At the Third International
Meeting of Unilever workers, held March 3 and 4
in Sao Paulo,
spoke with Siderlei Silva de Oliveira, President
of the National Confederation of Food Workers
(CONTAC) and member of the Latin American
Executive Committee of the IUF.
-What can you tell us about the results of this
-The work we achieved at the meeting with the
presence of the two Confederations -CONTAC
and CNTA- along with the Latin
American office of the IUF,
Rel-UITA, marks a significant step forward.
We had an open discussion, and both our
Confederations have a clear position of what
should happen in Brazil.
A challenge that we must face in Unilever
is that there are two strong sectors, food and
chemical production, which are more or less
equally important, and in Brazil there is
still no unity between them. We must think about
organizing workers by corporation, regardless of
whether they are in food or chemical production,
so we need to work with all the unions of this
transnational corporation and show that it’s
actually a single corporation.
-It won’t be easy to achieve…
-No, it’s no easy feat. But Rel-UITA has
accumulated great experience in this kind of
efforts. Our International Federation has made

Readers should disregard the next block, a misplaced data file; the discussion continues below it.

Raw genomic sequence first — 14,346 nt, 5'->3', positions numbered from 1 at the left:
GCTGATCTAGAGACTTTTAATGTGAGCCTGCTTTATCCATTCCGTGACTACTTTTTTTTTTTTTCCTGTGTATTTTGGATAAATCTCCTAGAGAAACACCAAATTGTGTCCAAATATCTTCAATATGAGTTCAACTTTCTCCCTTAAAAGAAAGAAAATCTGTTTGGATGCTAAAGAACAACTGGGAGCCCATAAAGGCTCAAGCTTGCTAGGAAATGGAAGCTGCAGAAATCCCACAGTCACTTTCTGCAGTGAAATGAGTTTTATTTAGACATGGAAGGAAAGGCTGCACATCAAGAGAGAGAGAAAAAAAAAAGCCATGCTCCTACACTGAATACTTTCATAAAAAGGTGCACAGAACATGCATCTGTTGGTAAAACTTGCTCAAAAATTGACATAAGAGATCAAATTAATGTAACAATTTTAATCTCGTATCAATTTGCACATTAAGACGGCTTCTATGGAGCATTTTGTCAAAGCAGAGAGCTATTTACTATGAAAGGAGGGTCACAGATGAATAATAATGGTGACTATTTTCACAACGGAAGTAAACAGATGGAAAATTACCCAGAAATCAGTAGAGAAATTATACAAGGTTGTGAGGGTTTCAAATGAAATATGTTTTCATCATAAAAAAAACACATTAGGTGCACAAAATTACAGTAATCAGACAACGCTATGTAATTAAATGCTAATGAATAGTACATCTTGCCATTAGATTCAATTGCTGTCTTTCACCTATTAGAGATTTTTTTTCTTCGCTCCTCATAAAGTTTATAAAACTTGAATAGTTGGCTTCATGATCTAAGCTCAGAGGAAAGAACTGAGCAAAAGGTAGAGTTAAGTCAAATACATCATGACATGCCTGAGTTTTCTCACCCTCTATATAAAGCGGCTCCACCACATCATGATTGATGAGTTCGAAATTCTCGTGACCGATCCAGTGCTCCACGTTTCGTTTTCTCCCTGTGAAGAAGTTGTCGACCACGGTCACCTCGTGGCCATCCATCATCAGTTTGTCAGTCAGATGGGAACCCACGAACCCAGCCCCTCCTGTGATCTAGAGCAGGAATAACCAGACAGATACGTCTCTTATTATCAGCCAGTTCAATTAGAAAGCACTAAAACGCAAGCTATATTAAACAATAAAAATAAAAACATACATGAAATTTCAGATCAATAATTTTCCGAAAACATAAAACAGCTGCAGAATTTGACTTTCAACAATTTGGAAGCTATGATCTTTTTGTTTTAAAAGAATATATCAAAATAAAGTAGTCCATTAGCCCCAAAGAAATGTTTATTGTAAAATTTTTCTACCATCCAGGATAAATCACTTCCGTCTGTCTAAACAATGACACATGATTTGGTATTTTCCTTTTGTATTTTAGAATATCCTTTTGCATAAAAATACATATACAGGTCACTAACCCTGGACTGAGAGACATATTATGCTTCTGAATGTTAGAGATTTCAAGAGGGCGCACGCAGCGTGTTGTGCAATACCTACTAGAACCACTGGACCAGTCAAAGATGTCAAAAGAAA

great strides in Latin America and has
increased its membership. The IUF’s
credibility does a lot to further collective
efforts to build regional corporation-wide
organizations, as it has done in the case of
Coca-Cola and Nestlé.
-How is the communication between the diverse
labor tendencies that are active in this sector?
-This meeting evidences progress in that sense.
We’re clearly seeing an easy and relaxed
relationship between the federations. The
Confederations that had had difficulties
relating in the past have now overcome those
difficulties. This is all thanks to the work by
the IUF, which today has the satisfaction
of seeing all its affiliate organizations
sitting down together, openly discussing the
various issues, leaving behind that old game
where everybody just wanted to win and they
pulled their own individual way. We’re making
great strides and we feel that in the near
future we will have a single Food Industry
Confederation in Brazil.
We are making great strides and we feel that in the near
future we will have a single Food Confederation in Brazil.
-How are efforts progressing at Coca-Cola?
-Coca-Cola has 19 franchises and more
than 20 trade unions in the country. Now we must
plan an action before Coca-Cola Brazil,
and we also need to organically link the
international movement with the Latin
American Federation of Coca-Cola Workers
(FELATRAC). In late May we will hold a
national meeting in which we will appoint a
Coordinator to represent Brazil in the
Federation, and we will establish a work agenda.
Our opinion at CONTAC is that FELATRAC
is doing great work, and we’re still convinced
that this new organizational mode is the
greatest accomplishment of the organization that
was behind the idea: Rel-UITA. We have an
enormous installed capacity in Argentina,
in Guatemala and in Uruguay, a lot
of experience we need to socialize. The election
of Raúl Álvarez as president of
FELATRAC was another great move.